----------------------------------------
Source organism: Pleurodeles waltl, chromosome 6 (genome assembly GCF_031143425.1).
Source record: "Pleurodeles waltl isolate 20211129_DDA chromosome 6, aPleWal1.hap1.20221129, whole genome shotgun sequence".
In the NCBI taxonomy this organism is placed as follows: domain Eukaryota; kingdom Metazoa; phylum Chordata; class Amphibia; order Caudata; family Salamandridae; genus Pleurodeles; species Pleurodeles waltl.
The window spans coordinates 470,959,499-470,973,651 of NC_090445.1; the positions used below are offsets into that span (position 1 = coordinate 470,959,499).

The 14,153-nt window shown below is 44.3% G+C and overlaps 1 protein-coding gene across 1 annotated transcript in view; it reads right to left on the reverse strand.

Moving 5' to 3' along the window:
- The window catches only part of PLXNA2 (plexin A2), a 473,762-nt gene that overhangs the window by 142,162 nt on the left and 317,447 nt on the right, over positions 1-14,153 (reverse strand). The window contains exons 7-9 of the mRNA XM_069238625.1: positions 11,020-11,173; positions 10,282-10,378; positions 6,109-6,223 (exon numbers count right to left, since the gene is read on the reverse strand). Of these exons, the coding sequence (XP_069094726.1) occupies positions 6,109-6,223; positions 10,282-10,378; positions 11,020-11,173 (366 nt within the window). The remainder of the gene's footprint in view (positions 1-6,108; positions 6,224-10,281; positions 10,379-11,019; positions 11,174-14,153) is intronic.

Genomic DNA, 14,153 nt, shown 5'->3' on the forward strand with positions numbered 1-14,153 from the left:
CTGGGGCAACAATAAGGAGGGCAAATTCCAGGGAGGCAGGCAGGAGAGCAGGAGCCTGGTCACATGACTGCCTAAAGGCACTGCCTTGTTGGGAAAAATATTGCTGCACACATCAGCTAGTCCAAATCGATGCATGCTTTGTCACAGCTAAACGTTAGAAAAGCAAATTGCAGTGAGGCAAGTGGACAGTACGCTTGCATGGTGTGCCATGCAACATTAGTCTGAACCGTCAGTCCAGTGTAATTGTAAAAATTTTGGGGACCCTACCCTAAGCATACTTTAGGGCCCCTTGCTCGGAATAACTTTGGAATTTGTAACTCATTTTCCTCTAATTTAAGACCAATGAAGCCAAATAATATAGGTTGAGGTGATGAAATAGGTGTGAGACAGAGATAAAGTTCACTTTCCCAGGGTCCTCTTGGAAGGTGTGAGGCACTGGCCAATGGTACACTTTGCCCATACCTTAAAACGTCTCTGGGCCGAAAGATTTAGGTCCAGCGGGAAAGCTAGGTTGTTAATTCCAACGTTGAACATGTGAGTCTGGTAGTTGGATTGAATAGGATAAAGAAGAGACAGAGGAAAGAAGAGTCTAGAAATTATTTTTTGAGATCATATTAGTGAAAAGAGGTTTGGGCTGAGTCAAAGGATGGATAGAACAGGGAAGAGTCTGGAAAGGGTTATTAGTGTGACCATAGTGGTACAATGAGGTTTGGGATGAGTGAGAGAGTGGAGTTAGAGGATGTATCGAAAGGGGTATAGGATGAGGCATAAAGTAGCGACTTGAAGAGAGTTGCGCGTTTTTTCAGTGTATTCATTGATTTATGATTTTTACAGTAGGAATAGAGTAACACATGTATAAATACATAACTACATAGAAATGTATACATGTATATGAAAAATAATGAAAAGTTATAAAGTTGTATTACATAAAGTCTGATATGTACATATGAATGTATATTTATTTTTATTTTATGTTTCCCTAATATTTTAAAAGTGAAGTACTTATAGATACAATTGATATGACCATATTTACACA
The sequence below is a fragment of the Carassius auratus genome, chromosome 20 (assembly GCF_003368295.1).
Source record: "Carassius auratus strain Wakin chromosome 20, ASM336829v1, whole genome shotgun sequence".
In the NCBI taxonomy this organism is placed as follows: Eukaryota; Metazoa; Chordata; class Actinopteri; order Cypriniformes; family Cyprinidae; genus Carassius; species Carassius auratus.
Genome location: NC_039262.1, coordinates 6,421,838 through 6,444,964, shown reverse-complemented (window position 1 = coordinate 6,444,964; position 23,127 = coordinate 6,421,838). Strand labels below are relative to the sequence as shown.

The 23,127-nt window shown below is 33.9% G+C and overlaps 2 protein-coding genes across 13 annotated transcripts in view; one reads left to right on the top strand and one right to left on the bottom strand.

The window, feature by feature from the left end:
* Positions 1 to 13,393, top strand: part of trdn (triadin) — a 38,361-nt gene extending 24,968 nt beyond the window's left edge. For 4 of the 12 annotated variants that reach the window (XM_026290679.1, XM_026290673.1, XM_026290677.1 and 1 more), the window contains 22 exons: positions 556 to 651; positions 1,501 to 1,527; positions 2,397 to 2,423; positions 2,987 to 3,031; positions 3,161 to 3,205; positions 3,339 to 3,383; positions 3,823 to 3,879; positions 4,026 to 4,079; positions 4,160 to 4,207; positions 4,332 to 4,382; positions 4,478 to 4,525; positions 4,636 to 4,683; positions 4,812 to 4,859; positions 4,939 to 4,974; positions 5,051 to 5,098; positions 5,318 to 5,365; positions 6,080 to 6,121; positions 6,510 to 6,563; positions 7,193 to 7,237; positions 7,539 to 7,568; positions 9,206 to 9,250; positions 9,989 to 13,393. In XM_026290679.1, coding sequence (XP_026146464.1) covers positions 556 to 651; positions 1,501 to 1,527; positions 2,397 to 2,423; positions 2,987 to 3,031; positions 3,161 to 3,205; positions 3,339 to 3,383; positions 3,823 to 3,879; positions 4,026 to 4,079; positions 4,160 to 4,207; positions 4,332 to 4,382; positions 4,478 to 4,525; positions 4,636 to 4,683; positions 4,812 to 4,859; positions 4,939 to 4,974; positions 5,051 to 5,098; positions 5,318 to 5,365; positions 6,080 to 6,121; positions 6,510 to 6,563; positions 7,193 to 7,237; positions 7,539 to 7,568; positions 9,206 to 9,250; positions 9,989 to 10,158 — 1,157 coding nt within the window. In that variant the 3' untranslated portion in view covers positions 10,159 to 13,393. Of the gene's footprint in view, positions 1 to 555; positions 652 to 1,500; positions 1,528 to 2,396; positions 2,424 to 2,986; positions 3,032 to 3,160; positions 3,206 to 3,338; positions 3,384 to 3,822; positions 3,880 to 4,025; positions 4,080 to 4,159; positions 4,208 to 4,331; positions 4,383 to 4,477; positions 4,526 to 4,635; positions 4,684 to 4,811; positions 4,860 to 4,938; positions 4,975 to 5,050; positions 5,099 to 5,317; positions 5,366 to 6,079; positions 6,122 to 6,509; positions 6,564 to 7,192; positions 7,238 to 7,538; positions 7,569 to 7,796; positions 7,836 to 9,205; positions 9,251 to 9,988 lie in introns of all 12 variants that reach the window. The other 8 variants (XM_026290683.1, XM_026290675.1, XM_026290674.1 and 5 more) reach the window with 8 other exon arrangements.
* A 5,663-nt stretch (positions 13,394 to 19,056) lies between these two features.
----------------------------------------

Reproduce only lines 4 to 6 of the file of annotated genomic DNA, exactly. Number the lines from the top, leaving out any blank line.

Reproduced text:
The window spans coordinates 470,959,499-470,973,651 of NC_090445.1; the positions used below are offsets into that span (position 1 = coordinate 470,959,499).

The 14,153-nt window shown below is 44.3% G+C and overlaps 1 protein-coding gene across 1 annotated transcript in view; it reads right to left on the reverse strand.

Moving 5' to 3' along the window: